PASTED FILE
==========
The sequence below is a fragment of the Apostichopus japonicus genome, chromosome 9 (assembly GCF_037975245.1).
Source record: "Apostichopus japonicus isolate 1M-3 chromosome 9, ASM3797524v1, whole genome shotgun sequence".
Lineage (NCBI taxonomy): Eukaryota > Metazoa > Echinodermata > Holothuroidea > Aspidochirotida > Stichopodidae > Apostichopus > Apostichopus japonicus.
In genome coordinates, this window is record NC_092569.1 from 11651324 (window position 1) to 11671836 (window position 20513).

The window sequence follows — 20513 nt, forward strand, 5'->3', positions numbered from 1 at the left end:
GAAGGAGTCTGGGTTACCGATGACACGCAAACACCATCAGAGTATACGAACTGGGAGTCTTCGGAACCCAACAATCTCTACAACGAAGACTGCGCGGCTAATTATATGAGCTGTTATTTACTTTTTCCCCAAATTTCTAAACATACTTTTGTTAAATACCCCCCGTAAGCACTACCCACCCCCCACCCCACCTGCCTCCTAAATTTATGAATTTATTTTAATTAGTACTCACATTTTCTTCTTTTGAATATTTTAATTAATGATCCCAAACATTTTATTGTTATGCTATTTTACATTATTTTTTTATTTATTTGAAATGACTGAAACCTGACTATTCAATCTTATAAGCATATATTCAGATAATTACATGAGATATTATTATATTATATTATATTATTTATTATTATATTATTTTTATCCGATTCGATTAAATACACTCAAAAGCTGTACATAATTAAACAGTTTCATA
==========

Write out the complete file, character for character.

The sequence below is a fragment of the Apostichopus japonicus genome, chromosome 9 (assembly GCF_037975245.1).
Source record: "Apostichopus japonicus isolate 1M-3 chromosome 9, ASM3797524v1, whole genome shotgun sequence".
Lineage (NCBI taxonomy): Eukaryota > Metazoa > Echinodermata > Holothuroidea > Aspidochirotida > Stichopodidae > Apostichopus > Apostichopus japonicus.
In genome coordinates, this window is record NC_092569.1 from 11651324 (window position 1) to 11671836 (window position 20513).

The window sequence follows — 20513 nt, forward strand, 5'->3', positions numbered from 1 at the left end:
GAAGGAGTCTGGGTTACCGATGACACGCAAACACCATCAGAGTATACGAACTGGGAGTCTTCGGAACCCAACAATCTCTACAACGAAGACTGCGCGGCTAATTATATGAGCTGTTATTTACTTTTTCCCCAAATTTCTAAACATACTTTTGTTAAATACCCCCCGTAAGCACTACCCACCCCCCACCCCACCTGCCTCCTAAATTTATGAATTTATTTTAATTAGTACTCACATTTTCTTCTTTTGAATATTTTAATTAATGATCCCAAACATTTTATTGTTATGCTATTTTACATTATTTTTTTATTTATTTGAAATGACTGAAACCTGACTATTCAATCTTATAAGCATATATTCAGATAATTACATGAGATATTATTATATTATATTATATTATTTATTATTATATTATTTTTATCCGATTCGATTAAATACACTCAAAAGCTGTACATAATTAAACAGTTTCATA